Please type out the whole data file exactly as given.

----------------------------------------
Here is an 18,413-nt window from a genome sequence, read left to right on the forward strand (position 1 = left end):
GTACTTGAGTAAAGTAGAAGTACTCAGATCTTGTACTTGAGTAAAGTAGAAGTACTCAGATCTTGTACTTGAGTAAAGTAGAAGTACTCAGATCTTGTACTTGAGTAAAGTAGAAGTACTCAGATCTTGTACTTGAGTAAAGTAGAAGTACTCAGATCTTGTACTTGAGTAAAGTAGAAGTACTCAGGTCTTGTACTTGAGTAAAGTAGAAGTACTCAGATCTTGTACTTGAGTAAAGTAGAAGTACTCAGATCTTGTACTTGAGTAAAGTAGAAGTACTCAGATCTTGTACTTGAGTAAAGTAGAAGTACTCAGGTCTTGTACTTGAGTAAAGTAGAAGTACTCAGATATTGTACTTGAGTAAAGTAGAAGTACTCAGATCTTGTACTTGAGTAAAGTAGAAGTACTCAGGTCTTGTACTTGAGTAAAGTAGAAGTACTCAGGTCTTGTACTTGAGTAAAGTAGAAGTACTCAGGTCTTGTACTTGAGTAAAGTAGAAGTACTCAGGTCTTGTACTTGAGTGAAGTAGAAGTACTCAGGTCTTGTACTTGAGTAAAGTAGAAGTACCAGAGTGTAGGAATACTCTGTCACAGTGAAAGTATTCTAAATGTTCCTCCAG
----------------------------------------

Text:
Here is an 18,413-nt window from a genome sequence, read left to right on the forward strand (position 1 = left end):
GTACTTGAGTAAAGTAGAAGTACTCAGATCTTGTACTTGAGTAAAGTAGAAGTACTCAGATCTTGTACTTGAGTAAAGTAGAAGTACTCAGATCTTGTACTTGAGTAAAGTAGAAGTACTCAGATCTTGTACTTGAGTAAAGTAGAAGTACTCAGATCTTGTACTTGAGTAAAGTAGAAGTACTCAGGTCTTGTACTTGAGTAAAGTAGAAGTACTCAGATCTTGTACTTGAGTAAAGTAGAAGTACTCAGATCTTGTACTTGAGTAAAGTAGAAGTACTCAGATCTTGTACTTGAGTAAAGTAGAAGTACTCAGGTCTTGTACTTGAGTAAAGTAGAAGTACTCAGATATTGTACTTGAGTAAAGTAGAAGTACTCAGATCTTGTACTTGAGTAAAGTAGAAGTACTCAGGTCTTGTACTTGAGTAAAGTAGAAGTACTCAGGTCTTGTACTTGAGTAAAGTAGAAGTACTCAGGTCTTGTACTTGAGTAAAGTAGAAGTACTCAGGTCTTGTACTTGAGTGAAGTAGAAGTACTCAGGTCTTGTACTTGAGTAAAGTAGAAGTACCAGAGTGTAGGAATACTCTGTCACAGTGAAAGTATTCTAAATGTTCCTCCAG